Details of each Contributor to which your personal data will be transferred is clearly stated within the Content that you access. For full details of how this Contributor will use your personal data, you should review the Contributor’s own Privacy Notice.

Please indicate your preference below:

Yes, I am happy to support Mondaq in maintaining its free to view business model by agreeing to allow Mondaq to share my personal data with Contributors whose Content I access
No, I do not want Mondaq to share my personal data with Contributors

Also please let us know whether you are happy to receive communications promoting products and services offered by Mondaq:

Yes, I am happy to received promotional communications from Mondaq
No, please do not send me promotional communications from Mondaq
Terms & Conditions

Mondaq.com (the Website) is owned and managed by Mondaq Ltd (Mondaq). Mondaq grants you a non-exclusive, revocable licence to access the Website and associated services, such as the Mondaq News Alerts (Services), subject to and in consideration of your compliance with the following terms and conditions of use (Terms). Your use of the Website and/or Services constitutes your agreement to the Terms. Mondaq may terminate your use of the Website and Services if you are in breach of these Terms or if Mondaq decides to terminate the licence granted hereunder for any reason whatsoever.

Use of www.mondaq.com

To Use Mondaq.com you must be: eighteen (18) years old or over; legally capable of entering into binding contracts; and not in any way prohibited by the applicable law to enter into these Terms in the jurisdiction which you are currently located.

You may use the Website as an unregistered user, however, you are required to register as a user if you wish to read the full text of the Content or to receive the Services.

You may not modify, publish, transmit, transfer or sell, reproduce, create derivative works from, distribute, perform, link, display, or in any way exploit any of the Content, in whole or in part, except as expressly permitted in these Terms or with the prior written consent of Mondaq. You may not use electronic or other means to extract details or information from the Content. Nor shall you extract information about users or Contributors in order to offer them any services or products.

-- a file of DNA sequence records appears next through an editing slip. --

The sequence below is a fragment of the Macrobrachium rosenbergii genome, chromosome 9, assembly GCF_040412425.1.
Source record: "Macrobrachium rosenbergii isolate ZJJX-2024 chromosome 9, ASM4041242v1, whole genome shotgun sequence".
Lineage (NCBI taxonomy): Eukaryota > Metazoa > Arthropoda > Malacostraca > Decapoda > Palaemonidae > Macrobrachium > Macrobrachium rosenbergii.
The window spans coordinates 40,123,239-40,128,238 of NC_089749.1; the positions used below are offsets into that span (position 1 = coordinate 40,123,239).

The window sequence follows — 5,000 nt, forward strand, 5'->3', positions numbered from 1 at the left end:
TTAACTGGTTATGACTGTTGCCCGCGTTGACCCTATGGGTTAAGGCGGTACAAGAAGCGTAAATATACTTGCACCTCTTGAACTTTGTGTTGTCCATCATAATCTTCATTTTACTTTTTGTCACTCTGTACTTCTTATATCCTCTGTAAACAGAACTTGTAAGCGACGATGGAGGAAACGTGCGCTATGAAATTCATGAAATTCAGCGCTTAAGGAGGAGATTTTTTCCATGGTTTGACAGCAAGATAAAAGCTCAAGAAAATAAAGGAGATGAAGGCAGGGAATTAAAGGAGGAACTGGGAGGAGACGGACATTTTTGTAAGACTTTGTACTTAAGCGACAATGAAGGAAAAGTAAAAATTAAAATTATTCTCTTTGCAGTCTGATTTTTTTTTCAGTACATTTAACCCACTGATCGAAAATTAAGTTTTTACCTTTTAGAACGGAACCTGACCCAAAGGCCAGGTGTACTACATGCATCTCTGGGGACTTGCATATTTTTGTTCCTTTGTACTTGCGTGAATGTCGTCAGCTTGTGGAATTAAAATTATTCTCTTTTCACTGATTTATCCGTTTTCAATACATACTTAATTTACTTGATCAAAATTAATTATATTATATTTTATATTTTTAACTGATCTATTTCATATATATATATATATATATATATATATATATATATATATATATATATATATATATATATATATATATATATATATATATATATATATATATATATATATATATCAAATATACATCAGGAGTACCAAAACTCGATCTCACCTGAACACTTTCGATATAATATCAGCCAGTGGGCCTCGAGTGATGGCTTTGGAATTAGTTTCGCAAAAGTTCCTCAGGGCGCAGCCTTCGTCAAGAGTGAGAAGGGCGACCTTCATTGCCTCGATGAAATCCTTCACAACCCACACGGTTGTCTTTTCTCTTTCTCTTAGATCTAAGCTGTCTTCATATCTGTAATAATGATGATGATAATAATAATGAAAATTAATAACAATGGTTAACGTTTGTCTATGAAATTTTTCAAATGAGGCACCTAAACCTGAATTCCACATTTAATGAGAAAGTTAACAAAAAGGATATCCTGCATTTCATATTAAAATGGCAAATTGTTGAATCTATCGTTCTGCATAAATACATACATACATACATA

In your use of the Website and/or Services you shall: comply with all applicable laws, regulations, directives and legislations which apply to your Use of the Website and/or Services in whatever country you are physically located including without limitation any and all consumer law, export control laws and regulations; provide to us true, correct and accurate information and promptly inform us in the event that any information that you have provided to us changes or becomes inaccurate; notify Mondaq immediately of any circumstances where you have reason to believe that any Intellectual Property Rights or any other rights of any third party may have been infringed; co-operate with reasonable security or other checks or requests for information made by Mondaq from time to time; and at all times be fully liable for the breach of any of these Terms by a third party using your login details to access the Website and/or Services

however, you shall not: do anything likely to impair, interfere with or damage or cause harm or distress to any persons, or the network; do anything that will infringe any Intellectual Property Rights or other rights of Mondaq or any third party; or use the Website, Services and/or Content otherwise than in accordance with these Terms; use any trade marks or service marks of Mondaq or the Contributors, or do anything which may be seen to take unfair advantage of the reputation and goodwill of Mondaq or the Contributors, or the Website, Services and/or Content.

Mondaq reserves the right, in its sole discretion, to take any action that it deems necessary and appropriate in the event it considers that there is a breach or threatened breach of the Terms.

Mondaq’s Rights and Obligations

Unless otherwise expressly set out to the contrary, nothing in these Terms shall serve to transfer from Mondaq to you, any Intellectual Property Rights owned by and/or licensed to Mondaq and all rights, title and interest in and to such Intellectual Property Rights will remain exclusively with Mondaq and/or its licensors.